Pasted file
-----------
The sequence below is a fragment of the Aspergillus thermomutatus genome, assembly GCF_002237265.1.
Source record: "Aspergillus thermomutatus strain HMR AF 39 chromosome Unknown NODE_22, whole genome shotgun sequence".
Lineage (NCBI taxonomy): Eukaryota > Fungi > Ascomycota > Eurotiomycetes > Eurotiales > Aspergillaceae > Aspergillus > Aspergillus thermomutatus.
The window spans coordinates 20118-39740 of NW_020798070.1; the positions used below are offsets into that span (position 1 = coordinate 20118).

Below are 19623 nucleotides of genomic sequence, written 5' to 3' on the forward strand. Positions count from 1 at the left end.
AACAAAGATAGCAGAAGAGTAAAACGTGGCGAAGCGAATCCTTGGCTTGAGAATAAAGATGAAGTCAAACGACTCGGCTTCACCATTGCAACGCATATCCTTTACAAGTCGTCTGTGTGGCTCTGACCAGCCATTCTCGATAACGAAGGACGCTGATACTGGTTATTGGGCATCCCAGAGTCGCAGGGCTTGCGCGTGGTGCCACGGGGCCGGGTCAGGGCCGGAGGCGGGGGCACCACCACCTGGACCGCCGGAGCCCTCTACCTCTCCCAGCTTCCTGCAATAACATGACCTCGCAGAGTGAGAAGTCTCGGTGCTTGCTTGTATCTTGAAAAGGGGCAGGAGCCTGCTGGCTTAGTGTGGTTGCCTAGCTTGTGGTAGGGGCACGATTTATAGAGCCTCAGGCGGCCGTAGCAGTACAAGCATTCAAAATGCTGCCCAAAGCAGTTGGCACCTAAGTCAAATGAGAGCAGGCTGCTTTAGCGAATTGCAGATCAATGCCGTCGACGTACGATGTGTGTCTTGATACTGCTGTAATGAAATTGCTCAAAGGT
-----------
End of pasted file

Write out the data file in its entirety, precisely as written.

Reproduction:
The sequence below is a fragment of the Aspergillus thermomutatus genome, assembly GCF_002237265.1.
Source record: "Aspergillus thermomutatus strain HMR AF 39 chromosome Unknown NODE_22, whole genome shotgun sequence".
Lineage (NCBI taxonomy): Eukaryota > Fungi > Ascomycota > Eurotiomycetes > Eurotiales > Aspergillaceae > Aspergillus > Aspergillus thermomutatus.
The window spans coordinates 20118-39740 of NW_020798070.1; the positions used below are offsets into that span (position 1 = coordinate 20118).

Below are 19623 nucleotides of genomic sequence, written 5' to 3' on the forward strand. Positions count from 1 at the left end.
AACAAAGATAGCAGAAGAGTAAAACGTGGCGAAGCGAATCCTTGGCTTGAGAATAAAGATGAAGTCAAACGACTCGGCTTCACCATTGCAACGCATATCCTTTACAAGTCGTCTGTGTGGCTCTGACCAGCCATTCTCGATAACGAAGGACGCTGATACTGGTTATTGGGCATCCCAGAGTCGCAGGGCTTGCGCGTGGTGCCACGGGGCCGGGTCAGGGCCGGAGGCGGGGGCACCACCACCTGGACCGCCGGAGCCCTCTACCTCTCCCAGCTTCCTGCAATAACATGACCTCGCAGAGTGAGAAGTCTCGGTGCTTGCTTGTATCTTGAAAAGGGGCAGGAGCCTGCTGGCTTAGTGTGGTTGCCTAGCTTGTGGTAGGGGCACGATTTATAGAGCCTCAGGCGGCCGTAGCAGTACAAGCATTCAAAATGCTGCCCAAAGCAGTTGGCACCTAAGTCAAATGAGAGCAGGCTGCTTTAGCGAATTGCAGATCAATGCCGTCGACGTACGATGTGTGTCTTGATACTGCTGTAATGAAATTGCTCAAAGGT